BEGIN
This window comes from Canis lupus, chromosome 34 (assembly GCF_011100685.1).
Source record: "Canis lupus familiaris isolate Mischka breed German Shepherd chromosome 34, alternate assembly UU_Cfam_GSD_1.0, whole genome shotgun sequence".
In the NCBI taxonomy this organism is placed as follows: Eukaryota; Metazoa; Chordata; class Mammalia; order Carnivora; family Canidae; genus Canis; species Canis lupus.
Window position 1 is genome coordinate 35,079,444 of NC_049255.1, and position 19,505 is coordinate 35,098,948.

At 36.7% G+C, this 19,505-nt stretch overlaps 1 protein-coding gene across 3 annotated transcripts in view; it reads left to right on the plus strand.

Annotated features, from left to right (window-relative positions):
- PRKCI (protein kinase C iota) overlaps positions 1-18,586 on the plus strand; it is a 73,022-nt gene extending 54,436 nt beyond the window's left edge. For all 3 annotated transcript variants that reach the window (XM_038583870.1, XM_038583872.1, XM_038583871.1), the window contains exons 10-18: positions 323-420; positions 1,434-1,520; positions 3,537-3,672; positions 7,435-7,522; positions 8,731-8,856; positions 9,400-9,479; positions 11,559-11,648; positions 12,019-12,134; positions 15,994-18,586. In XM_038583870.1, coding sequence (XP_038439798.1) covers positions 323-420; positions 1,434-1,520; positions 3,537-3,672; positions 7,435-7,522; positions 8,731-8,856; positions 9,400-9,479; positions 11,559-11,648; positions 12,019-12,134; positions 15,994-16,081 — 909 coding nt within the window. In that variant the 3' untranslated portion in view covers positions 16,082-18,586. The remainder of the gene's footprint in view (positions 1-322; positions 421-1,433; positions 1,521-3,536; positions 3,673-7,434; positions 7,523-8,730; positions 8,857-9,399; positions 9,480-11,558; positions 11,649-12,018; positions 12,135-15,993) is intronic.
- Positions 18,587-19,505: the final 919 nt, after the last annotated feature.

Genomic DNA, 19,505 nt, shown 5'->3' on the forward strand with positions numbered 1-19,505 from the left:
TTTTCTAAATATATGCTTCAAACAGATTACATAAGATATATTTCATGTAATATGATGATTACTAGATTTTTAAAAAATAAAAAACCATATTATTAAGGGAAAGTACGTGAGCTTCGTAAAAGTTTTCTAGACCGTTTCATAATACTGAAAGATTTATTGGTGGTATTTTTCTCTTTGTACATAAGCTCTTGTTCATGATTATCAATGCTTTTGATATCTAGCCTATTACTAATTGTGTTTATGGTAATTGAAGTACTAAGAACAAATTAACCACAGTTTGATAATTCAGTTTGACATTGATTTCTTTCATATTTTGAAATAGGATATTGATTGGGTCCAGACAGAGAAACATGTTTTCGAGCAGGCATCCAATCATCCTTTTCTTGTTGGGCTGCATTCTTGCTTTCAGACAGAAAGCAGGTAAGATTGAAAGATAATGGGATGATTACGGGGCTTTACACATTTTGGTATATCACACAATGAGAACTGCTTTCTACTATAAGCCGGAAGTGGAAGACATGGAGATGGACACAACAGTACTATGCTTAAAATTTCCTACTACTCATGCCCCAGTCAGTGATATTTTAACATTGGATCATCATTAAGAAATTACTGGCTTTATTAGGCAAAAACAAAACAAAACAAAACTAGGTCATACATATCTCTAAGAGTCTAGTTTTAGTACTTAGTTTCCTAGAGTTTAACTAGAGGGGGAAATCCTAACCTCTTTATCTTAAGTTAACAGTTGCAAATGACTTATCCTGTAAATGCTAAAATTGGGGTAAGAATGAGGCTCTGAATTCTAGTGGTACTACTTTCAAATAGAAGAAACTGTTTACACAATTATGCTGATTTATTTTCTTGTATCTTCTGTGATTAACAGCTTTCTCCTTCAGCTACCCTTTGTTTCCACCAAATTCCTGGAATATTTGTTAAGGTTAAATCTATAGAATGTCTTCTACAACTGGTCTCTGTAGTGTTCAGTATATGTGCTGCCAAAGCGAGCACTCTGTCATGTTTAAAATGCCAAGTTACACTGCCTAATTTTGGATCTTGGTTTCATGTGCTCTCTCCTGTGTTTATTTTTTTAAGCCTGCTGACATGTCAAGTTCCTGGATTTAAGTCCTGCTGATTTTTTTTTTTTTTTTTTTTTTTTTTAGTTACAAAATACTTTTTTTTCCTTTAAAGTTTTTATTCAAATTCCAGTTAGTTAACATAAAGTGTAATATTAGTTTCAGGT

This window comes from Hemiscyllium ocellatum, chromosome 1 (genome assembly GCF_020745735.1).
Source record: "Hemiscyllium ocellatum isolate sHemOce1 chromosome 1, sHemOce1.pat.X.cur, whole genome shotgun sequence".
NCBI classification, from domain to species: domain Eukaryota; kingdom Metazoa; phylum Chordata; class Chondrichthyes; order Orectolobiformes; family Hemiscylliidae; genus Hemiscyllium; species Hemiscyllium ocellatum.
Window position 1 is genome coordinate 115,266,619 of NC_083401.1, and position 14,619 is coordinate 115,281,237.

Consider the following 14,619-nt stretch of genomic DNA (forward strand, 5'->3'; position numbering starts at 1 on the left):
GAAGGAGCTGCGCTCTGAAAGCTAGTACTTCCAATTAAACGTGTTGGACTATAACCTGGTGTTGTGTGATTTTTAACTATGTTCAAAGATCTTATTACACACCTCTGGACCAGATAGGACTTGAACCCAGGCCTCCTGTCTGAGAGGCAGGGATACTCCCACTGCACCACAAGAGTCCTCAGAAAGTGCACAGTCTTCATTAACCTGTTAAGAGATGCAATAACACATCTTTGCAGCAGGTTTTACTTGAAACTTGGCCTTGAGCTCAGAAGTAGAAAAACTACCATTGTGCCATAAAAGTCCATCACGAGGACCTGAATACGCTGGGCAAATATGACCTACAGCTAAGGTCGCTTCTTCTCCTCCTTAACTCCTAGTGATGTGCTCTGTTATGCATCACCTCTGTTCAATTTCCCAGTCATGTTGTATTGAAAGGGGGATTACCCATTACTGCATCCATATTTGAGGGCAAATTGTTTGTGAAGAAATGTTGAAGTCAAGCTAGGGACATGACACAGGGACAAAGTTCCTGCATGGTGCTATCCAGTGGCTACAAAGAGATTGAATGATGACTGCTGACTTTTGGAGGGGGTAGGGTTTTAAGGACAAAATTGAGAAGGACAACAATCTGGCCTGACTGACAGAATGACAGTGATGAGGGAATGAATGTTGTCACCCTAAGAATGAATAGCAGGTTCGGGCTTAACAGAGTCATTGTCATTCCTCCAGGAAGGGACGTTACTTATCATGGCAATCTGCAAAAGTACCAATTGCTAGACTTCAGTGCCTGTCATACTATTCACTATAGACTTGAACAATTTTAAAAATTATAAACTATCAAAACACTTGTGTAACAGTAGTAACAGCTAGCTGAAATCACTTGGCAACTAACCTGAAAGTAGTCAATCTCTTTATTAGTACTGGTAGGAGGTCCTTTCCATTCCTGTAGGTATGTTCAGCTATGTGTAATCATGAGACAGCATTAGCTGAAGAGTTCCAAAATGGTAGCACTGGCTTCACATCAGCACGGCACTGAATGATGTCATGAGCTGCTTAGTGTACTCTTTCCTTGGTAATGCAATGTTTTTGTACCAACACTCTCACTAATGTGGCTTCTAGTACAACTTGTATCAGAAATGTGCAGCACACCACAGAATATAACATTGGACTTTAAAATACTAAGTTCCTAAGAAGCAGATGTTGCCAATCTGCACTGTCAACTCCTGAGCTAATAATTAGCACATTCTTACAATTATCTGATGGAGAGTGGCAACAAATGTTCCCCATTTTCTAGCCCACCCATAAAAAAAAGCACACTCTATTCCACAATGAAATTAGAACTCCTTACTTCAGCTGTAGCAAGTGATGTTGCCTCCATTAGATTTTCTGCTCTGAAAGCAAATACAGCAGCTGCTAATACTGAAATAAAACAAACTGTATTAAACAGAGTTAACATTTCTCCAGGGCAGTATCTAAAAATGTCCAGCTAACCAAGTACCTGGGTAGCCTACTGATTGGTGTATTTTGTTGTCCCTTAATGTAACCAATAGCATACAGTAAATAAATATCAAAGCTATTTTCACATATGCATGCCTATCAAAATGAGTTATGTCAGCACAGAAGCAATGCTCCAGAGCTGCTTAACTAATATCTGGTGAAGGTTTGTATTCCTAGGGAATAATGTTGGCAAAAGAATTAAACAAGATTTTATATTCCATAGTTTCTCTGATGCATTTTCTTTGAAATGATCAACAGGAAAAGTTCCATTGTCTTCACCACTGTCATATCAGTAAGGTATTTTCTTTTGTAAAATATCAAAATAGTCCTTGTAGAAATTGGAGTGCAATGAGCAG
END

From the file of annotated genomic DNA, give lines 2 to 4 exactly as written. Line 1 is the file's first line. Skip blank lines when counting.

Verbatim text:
Source record: "Canis lupus familiaris isolate Mischka breed German Shepherd chromosome 34, alternate assembly UU_Cfam_GSD_1.0, whole genome shotgun sequence".
In the NCBI taxonomy this organism is placed as follows: Eukaryota; Metazoa; Chordata; class Mammalia; order Carnivora; family Canidae; genus Canis; species Canis lupus.
Window position 1 is genome coordinate 35,079,444 of NC_049255.1, and position 19,505 is coordinate 35,098,948.